HOW LONG WILL YOU LIVE?

Nurses regularly provide advice about habits to help their patients stay healthy.

The advice always includes eat a healthy diet, exercise regularly, keep a healthy body weight, reduce alcohol consumption and don’t smoke.

That advice is willingly received or ignored depending upon the patient’s personal circumstances.

And let’s face it, nurses are just like their patients.

They may know what they should do but they will not always follow their own advice.

Why this happens is a matter for discussion at another time.

Would it change your attitude to this advice if your life expectancy has been quantified to increase by 14 years in women if you followed this advice.

The increase is 12 years for men.

Researchers, in a paper published in Circulation, looked at how five low-risk lifestyle factors might impact on mortality.

The five low-risk factors were 

1. not smoking,

2. low body mass index (18.5-24.9 kg/m2), 

3. at least 30 minutes or more per day of moderate to vigorous physical activity,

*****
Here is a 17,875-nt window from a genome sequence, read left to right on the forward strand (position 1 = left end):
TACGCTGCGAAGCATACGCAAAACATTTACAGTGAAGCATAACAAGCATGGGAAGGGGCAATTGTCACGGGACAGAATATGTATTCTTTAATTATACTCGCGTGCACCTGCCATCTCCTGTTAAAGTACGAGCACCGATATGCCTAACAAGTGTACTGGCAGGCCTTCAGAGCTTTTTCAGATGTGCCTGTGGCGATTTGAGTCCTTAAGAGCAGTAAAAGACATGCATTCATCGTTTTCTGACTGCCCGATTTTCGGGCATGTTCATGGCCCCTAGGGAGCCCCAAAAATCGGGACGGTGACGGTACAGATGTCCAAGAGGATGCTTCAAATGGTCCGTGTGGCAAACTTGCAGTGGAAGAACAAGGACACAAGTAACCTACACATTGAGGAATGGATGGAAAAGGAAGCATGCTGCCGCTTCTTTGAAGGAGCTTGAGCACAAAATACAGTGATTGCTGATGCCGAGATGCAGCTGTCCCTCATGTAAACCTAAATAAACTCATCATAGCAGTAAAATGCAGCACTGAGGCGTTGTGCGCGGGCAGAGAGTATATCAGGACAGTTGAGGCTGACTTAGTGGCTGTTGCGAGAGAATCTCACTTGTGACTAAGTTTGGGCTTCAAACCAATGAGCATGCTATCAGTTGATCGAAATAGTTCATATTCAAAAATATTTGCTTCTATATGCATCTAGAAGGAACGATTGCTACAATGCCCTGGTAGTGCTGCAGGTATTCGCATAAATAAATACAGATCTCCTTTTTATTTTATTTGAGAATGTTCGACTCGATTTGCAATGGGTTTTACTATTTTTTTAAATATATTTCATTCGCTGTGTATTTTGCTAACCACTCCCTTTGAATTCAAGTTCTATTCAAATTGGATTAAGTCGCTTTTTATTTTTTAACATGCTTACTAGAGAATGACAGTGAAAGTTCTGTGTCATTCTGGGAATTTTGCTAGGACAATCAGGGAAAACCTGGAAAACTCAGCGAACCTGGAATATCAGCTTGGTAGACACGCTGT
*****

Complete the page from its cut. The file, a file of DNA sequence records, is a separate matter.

4. moderate alcohol intake (for example, up to about one 5-ounce glass of wine per day for women, or up to two glasses for men), and 

5. a healthy diet.

The researchers said that there was a close response between each individual healthy lifestyle behaviour and a reduction in risk of early death.

That is a combination of all five healthy behaviours were linked with the most expected additional years of life.

The estimation is that people at age 50 who did NOT follow the advice will live to 79 for women and 75.5 for men.

If all five habits were followed, on average, women will live to over 93 years and men will live to over 87 years.

But it is not only personal efforts that have an impact upon life expectancy.

It is also the quality of the food we eat and the physical environments that we live in, that have an impact on life expectancy.

Restricting smoking in public, access to parks and access to fast food outlets also impact upon mortality.

To learn more about your life expectancy, 

Li, Yanping, et al. “Impact of Healthy Lifestyle Factors on Life Expectancies in the US Population.” Circulation (2018): CIRCULATIONAHA-117.

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